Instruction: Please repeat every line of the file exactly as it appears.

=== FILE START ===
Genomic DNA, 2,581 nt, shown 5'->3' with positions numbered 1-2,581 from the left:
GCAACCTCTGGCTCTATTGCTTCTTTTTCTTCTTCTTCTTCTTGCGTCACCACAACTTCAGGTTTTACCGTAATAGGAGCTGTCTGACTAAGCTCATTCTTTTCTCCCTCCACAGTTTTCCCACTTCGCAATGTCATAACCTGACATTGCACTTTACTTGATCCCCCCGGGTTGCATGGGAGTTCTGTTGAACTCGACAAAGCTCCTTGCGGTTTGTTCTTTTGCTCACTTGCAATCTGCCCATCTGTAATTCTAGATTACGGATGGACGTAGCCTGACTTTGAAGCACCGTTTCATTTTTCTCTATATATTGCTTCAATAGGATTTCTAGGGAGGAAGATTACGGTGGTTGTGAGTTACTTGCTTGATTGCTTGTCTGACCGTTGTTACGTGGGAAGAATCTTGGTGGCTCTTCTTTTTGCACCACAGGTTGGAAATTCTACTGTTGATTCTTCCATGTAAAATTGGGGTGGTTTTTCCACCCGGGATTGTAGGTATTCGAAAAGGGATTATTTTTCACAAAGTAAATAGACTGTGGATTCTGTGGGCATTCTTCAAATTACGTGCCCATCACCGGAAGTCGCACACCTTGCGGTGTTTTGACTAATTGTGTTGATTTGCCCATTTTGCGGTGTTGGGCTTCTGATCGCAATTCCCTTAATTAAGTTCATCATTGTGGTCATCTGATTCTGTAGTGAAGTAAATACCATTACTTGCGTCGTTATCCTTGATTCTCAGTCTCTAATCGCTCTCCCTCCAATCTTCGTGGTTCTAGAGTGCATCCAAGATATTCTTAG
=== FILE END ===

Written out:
Genomic DNA, 2,581 nt, shown 5'->3' with positions numbered 1-2,581 from the left:
GCAACCTCTGGCTCTATTGCTTCTTTTTCTTCTTCTTCTTCTTGCGTCACCACAACTTCAGGTTTTACCGTAATAGGAGCTGTCTGACTAAGCTCATTCTTTTCTCCCTCCACAGTTTTCCCACTTCGCAATGTCATAACCTGACATTGCACTTTACTTGATCCCCCCGGGTTGCATGGGAGTTCTGTTGAACTCGACAAAGCTCCTTGCGGTTTGTTCTTTTGCTCACTTGCAATCTGCCCATCTGTAATTCTAGATTACGGATGGACGTAGCCTGACTTTGAAGCACCGTTTCATTTTTCTCTATATATTGCTTCAATAGGATTTCTAGGGAGGAAGATTACGGTGGTTGTGAGTTACTTGCTTGATTGCTTGTCTGACCGTTGTTACGTGGGAAGAATCTTGGTGGCTCTTCTTTTTGCACCACAGGTTGGAAATTCTACTGTTGATTCTTCCATGTAAAATTGGGGTGGTTTTTCCACCCGGGATTGTAGGTATTCGAAAAGGGATTATTTTTCACAAAGTAAATAGACTGTGGATTCTGTGGGCATTCTTCAAATTACGTGCCCATCACCGGAAGTCGCACACCTTGCGGTGTTTTGACTAATTGTGTTGATTTGCCCATTTTGCGGTGTTGGGCTTCTGATCGCAATTCCCTTAATTAAGTTCATCATTGTGGTCATCTGATTCTGTAGTGAAGTAAATACCATTACTTGCGTCGTTATCCTTGATTCTCAGTCTCTAATCGCTCTCCCTCCAATCTTCGTGGTTCTAGAGTGCATCCAAGATATTCTTAG